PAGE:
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How much Vitamin D is enough?

by Don

Don's Question...

My dietitian advised me to take between 1000 and 2000 IU of vitamin D3 daily, and says she takes 3000 to 4000 IU. Is that too much? It's certainly more vitamin D than was recommended even 3 to 4 years ago

Suzy's Answer...

Hi, Don,

I wish I could give you a definitive answer to this question. Vitamin D is getting a lot of attention in nutrition circles these days. Many health experts are saying that most of us aren't getting enough of the "sunshine vitamin," depending on where you live, your lifestyle, and even your skin color. Since recent studies are finding that Vitamin D, in addition to promoting healthy bones, also has a roll in immune function and may be a protective factor for certain types of cancer, it becomes an important issue.

I don't know if your dietitian is making this as a general recommendation for everyone, or if you have some specific issues that he/she feels would be addressed by taking Vitamin D.

You probably know that Vitamin D is a fat-soluble vitamin, which means that any excess can be stored in your body. For this reason there is more potential for toxicity than with water-soluble vitamins. One concern about taking too much Vitamin D is that it can lead to kidney stones, since with more Vitamin D available, your body tends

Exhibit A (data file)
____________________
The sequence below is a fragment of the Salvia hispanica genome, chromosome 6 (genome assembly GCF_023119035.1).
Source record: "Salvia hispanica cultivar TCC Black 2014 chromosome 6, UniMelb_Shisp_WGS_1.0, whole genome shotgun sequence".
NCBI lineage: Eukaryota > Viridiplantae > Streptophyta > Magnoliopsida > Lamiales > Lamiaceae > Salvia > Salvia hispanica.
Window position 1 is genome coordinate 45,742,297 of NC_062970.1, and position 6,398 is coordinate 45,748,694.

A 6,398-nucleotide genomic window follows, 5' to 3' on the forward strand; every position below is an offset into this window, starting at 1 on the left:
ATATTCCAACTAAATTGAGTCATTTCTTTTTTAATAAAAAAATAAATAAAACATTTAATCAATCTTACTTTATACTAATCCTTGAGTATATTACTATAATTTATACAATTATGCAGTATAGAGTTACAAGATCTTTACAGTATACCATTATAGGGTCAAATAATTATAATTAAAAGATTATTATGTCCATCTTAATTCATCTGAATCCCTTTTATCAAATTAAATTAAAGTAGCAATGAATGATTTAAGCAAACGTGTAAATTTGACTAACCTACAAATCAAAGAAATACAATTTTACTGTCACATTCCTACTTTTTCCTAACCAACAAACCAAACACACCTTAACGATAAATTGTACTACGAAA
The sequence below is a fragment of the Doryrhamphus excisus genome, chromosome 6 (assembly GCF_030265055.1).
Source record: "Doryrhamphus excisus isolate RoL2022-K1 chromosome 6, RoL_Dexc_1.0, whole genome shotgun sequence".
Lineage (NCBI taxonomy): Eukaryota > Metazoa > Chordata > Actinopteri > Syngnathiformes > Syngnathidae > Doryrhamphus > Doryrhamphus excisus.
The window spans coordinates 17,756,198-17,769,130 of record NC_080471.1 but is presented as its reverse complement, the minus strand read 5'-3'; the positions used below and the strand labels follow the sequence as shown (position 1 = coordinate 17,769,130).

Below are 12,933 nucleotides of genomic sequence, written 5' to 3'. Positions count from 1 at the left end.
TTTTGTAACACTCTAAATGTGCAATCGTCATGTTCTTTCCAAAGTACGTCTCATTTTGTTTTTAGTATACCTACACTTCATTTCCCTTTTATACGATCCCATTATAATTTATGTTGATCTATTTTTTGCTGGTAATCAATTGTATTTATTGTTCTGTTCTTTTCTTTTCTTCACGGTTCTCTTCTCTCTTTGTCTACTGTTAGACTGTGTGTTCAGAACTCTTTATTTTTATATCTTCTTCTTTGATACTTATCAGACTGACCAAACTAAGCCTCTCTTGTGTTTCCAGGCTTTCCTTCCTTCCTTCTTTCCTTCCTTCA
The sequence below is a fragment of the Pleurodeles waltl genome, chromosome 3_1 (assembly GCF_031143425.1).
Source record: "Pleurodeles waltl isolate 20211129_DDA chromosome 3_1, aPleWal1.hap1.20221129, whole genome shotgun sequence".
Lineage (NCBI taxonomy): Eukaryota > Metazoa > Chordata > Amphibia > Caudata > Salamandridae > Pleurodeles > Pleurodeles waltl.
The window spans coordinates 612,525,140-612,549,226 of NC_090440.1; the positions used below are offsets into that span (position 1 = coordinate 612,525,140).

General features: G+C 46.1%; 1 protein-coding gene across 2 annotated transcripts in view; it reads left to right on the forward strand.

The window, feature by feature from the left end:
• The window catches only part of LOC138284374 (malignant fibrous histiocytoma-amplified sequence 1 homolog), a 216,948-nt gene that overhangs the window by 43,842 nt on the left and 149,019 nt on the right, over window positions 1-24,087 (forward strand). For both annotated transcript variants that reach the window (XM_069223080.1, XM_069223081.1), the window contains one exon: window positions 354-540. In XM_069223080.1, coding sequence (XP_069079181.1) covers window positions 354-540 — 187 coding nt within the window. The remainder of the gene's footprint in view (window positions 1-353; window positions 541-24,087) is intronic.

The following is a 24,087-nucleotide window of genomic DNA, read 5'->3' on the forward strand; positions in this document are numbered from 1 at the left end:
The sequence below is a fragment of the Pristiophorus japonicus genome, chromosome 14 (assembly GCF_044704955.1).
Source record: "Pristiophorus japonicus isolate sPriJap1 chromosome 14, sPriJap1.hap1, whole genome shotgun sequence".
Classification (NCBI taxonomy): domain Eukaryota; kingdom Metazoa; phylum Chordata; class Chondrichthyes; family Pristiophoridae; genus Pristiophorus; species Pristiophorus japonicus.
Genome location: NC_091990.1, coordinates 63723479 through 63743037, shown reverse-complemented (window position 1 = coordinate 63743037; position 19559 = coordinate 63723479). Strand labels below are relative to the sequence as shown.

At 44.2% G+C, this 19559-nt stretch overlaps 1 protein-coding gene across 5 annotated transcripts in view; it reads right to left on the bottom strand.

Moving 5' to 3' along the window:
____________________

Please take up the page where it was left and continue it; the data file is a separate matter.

to absorb more calcium, which in excess, can end up in your kidneys and other soft tissues. Of course, the question again is, "How much is too much?"

Probably the best way to know if you are deficient is to get your Vitamin D level checked, if you have not already done that. In this way, you may feel more comfortable about taking the dose suggested by your dietitian.

You are right that, although the current recommended intakes for Vitamin D have recently gone up, the amounts are still much lower (only 600-800 IU, with the larger amount recommended for people over 70). Of course, this may change as more research is done. The RDA's, or Adequate Intakes (AI), in this case, are really only a "best guess" based on current research, and cannot take into account all the variables that can exist.

Thanks for visiting our healthy eating website!

Warmest regards,

Suzy Staywell
Nutrition page

Follow-up comment from Don

Despite the declining number of listed health services covered by Canadian provincial governments, I was able to qualify for a vitamin D test.

My score was 137 nnol/L (Canadian measurement), which is equal to 54.9 ng/mL(U.S. measurement).

Anyway, this is not really a question, but here are 2 links to websites that provide nnol/L to ng/mL and vice versa:

I hope you find these converters useful. Thanks.

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